Osman Hamdi Bey (1842-1910) : The Tortoise Trainer

Osman Hamdi Bey (1842-1910) : The Tortoise Trainer

10/14/2021, 9:32:29 AM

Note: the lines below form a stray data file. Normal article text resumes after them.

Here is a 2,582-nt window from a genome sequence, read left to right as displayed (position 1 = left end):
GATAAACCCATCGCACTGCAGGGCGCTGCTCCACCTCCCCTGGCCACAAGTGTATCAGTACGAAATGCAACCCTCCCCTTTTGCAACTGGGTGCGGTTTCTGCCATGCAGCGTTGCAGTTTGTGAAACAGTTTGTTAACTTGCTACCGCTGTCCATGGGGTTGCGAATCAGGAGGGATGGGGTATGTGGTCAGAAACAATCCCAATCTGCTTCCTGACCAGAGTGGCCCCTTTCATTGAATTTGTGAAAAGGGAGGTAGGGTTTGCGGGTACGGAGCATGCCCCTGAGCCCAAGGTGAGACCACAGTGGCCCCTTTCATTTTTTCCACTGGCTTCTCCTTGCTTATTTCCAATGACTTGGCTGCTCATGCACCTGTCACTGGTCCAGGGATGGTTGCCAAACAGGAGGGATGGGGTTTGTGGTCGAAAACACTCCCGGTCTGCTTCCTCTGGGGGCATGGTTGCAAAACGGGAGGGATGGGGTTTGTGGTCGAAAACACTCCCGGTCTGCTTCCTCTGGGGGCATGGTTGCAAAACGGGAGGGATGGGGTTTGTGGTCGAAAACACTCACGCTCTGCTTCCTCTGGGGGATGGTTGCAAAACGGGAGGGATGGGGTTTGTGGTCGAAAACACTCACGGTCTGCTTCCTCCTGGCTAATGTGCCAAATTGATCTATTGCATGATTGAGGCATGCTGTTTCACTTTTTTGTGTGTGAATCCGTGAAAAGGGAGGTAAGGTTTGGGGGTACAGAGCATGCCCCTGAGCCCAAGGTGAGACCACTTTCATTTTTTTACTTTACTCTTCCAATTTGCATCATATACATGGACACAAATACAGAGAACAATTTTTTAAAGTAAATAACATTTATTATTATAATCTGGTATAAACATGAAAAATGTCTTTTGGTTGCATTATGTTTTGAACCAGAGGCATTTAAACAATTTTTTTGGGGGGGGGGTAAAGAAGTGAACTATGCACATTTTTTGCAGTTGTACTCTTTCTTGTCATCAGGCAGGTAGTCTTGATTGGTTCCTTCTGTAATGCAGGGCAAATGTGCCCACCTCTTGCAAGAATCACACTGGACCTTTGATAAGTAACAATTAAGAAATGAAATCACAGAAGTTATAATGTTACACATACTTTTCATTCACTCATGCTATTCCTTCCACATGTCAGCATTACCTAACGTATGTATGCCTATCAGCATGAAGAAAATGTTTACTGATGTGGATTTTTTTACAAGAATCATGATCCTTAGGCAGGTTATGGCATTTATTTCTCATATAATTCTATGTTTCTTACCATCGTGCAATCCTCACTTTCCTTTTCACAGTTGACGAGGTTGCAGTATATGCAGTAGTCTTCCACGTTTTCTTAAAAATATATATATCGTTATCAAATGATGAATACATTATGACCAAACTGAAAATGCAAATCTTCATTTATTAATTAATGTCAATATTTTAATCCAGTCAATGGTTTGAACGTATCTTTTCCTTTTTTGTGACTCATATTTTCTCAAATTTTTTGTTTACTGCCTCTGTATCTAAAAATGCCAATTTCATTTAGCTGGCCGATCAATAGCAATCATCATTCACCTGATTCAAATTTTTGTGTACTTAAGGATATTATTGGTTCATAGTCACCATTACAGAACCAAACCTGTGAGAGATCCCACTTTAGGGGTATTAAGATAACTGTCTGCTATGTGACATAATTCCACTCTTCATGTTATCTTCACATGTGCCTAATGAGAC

Osman Hamdi Bey (1842-1910) : The Tortoise Trainer (Turkish: Kaplumbağa Terbiyecisi), 1906, Oil on canvas, 221.5 x 120 cm, Pera Museum, Istanbul #OsmanHamdiBey #Art #Paintings #Painters #Arthistory #realism #pittore #pittura #pintor #pintura #peintre #peinture #Arte #artista #Istanbul #Maler #Malerei #historical #Ottoman #masterpiece #masters #Turkish #Turkishart #academic #painter #orientalism #orientalist #tortoisetrainer #Peramuseum Among the many pupils and followers of Gérôme's, the first and last Orientalist painter of the Ottoman Empire was Osman Hamdi Bey. As a gifted, intellectual artist, he had the unique opportunity to observe the East from within. Rather than depicting the “other” as a number of foreign painters did, he portrayed his own culture and propounded his own cultural perceptions. His works, which often reflect the Ottoman tradition and culture, manifest a meticulous and realistic approach to all the elements featured in a scene, ranging from daily life to architecture and from objects to ornamentation. Osman Hamdi is an artist who not only incorporates the use of figures, but also introduces an intellectual dimension to Turkish painting. The Tortoise Trainer should thus be evaluated in light of this dual aspect. Osman Hamdi, who often used his own photographs as models in his figurative compositions, once again repeats the same technique in this painting and depicts himself in the appearance of a dervish. The architectural décor suggests that the scene takes place in one of the upper-story chambers of Bursa’s Green Mosque (Yeşil Camii). The dervish, slightly bent over, is examining in a contemplative fashion, the tortoises roaming on the floor. He sports an araqiyya, a flattish skull cap commonly worn by dervishes, with a destar, or sash wrapped around it. He wears a belted, long red robe; his feet are clad in slippers for indoor wear. He holds a ney in one of the hands he has clasped behind; a nakkare, or a small kettledrum hangs down from his back. The dervish is to train these thick-shelled, laggardly tortoises not by using force, but rather by playing the ney and nakkare, namely through art.(Peramuseum)

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